First, the above dynamic range specification is for a signal of a single frequency of predictable maximum amplitude. However, in an application such as a wideband basestation, many signals of different amplitudes are present. Thus, the gain of the amplifier stage prior to the A/D converter must be carefully controlled, so that channel signals having the largest expected magnitude will be received without distortion. If this is not done, the resulting "clipping" of the received signal will create many undesired spurious tones. These spurious tones, in turn, cannot otherwise be separated from the desired lower magnitude signals in adjacent channels.
On the other hand, if the gain of the amplifier is reduced too much, in an effort to avoid the spurious sidelobe effect, this reduces the available dynamic range in the wideband receiver, and the smaller-amplitude signals may fall below the noise floor of the A/D converter, and thus may not be detected at all.
The conventional wisdom is thus that one must either accept a limit on the dynamic range of a wideband digital receiver which makes use of a given A/D converter, for a given basestation bandwidth. Otherwise, one must reduce the bandwidth covered by the digital receiver, so that fewer channels may be processed by a slower-speed A/D converter having a larger number of bits.
What is needed is a way to increase the dynamic range available in a wideband digital basestation, without reducing the bandwidth covered thereby. Indeed, it would be preferable if the receiver could somehow be designed such that this dependency of the bandwidth coverage on the dynamic range of the A/D converter could be eliminated.
Briefly, the invention is a wideband digital receiver consisting of at least a pair of digital tuner sections. Each digital tuner section consists of an A/D converter and digital filtering equipment dedicated to processing a portion of the entire bandwidth serviced by the receiver. Each radio frequency signal path leading to the input of a digital tuner section has an amplifier with a separately adjustable gain control input. The gain control inputs of the tuner sections may thus be set independently of each other.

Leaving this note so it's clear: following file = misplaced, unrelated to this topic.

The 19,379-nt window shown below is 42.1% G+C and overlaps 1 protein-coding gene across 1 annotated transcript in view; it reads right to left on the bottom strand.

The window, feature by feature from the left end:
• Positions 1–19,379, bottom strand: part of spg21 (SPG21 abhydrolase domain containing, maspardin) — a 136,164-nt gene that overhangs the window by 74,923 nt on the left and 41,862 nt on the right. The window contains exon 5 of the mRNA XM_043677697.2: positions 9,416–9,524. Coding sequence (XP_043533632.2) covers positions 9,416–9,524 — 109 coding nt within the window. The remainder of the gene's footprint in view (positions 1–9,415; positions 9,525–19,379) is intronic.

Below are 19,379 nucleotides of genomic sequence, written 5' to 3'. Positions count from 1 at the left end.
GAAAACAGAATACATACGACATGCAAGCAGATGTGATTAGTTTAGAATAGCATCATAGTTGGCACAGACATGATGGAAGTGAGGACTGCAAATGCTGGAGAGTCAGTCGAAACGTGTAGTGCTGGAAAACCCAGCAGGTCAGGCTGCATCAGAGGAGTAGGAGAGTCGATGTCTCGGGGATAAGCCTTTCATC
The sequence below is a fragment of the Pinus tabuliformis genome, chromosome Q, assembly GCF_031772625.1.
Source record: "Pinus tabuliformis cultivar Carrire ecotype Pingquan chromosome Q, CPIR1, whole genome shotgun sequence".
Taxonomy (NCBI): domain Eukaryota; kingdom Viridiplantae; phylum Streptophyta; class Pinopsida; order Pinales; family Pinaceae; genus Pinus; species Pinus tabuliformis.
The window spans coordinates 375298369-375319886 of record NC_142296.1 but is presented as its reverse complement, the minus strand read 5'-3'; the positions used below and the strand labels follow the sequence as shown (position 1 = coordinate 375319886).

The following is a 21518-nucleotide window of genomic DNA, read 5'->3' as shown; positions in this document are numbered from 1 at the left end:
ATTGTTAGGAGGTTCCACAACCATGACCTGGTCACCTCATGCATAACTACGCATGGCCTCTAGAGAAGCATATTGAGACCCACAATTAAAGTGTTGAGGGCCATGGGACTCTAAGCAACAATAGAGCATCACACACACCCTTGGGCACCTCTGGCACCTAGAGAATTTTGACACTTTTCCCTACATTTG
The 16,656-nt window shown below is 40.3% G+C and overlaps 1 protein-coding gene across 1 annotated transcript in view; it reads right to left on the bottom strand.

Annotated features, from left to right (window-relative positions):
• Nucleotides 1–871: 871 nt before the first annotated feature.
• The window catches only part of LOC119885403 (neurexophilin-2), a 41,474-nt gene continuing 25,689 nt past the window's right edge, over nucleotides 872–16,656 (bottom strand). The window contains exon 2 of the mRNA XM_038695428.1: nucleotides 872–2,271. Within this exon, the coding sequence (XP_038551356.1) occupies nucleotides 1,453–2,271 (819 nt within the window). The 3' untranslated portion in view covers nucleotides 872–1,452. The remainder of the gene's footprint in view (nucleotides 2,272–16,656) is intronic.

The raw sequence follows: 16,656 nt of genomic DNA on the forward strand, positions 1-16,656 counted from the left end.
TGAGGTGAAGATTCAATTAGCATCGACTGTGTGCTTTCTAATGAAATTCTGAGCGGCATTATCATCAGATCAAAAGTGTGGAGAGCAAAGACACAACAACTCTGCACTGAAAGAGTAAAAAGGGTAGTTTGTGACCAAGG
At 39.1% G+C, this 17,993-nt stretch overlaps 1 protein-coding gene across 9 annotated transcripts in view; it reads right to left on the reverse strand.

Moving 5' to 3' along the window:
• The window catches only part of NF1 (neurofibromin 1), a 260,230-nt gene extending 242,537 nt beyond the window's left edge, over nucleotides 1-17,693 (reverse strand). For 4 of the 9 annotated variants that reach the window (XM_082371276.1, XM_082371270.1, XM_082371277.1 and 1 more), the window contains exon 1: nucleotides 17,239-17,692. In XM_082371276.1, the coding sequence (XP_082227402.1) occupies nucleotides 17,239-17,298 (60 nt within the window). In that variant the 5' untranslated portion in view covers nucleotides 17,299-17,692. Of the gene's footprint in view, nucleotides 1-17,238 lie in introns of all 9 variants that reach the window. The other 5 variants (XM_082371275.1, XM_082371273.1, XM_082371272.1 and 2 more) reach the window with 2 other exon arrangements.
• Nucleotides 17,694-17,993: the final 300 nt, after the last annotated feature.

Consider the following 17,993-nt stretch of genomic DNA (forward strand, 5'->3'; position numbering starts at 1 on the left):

In operation, a base station channel assignment controller then assigns subscriber units to operate a channel frequency serviced by one particular tuner section or another, depending upon a received signal strength indication (RSSI) of the signals received from the subscriber unit.
As one example, a first one of the digital tuner sections may be allocated to processing the signals from remote units with relatively strong RSSI, in a range, say, from zero decibels (0 dB) to -70 dB. A second digital tuner may be dedicated to processing the signal received from subscriber units having a somewhat weaker received signal strength of approximately -30 dB to -100 dB. In this manner, even when each of the digital tuner sections makes use of a 72 dB A/D converter, the overall system exhibits a dynamic range of approximately 100 dB, rather than the lower dynamic range provided by a conventional system.
The gain of the first digital tuner section allocated to processing relatively stronger signals can be optimized as needed, so that spurious sidelobes are not created in adjacent channels. The gain of the second digital tuner section allocated to processing relatively weaker signals can also be adjusted independently of the gain of the first digital tuner section, so that even the weakest expected signals are correctly received.
Other difficulties may be avoided as well. For example, a typical multichannel wireless system allocates certain channels for audio signal transmission and other channels for transmission of the control signals that manage access to the audio channels. The control signaling channels will usually exhibit a relatively strong received signal strength indication. Thus, according to the above criteria, those channels are typically assigned to the first digital tuner section which services such stronger signals.
A system operating in this manner will thus exhibit a capture and hold effect which may or may not be desirable. This is because when the control channels are assigned to the tuner section servicing the stronger amplitude signals, a subscriber unit will not be granted access to the system until the control signals it transmits are strong enough to be within the capture range of that first tuner. The first tuner will then continue to process the signals transmitted by that subscriber unit until they become weak enough for hand-off to a second tuner section assigned to process relatively weak signals. The second tuner will then continue to process, or hold the signal from that subscriber unit, continuing to process this relatively weak signal until it is weak enough to require transfer to another basestation site.
Thus, a given subscriber unit will not be captured by a given basestation until it is within a particular close range, but the subscriber unit will continue to be serviced by that same basestation even after it travels beyond that close range, to a range which is typically much greater than the initial capture range.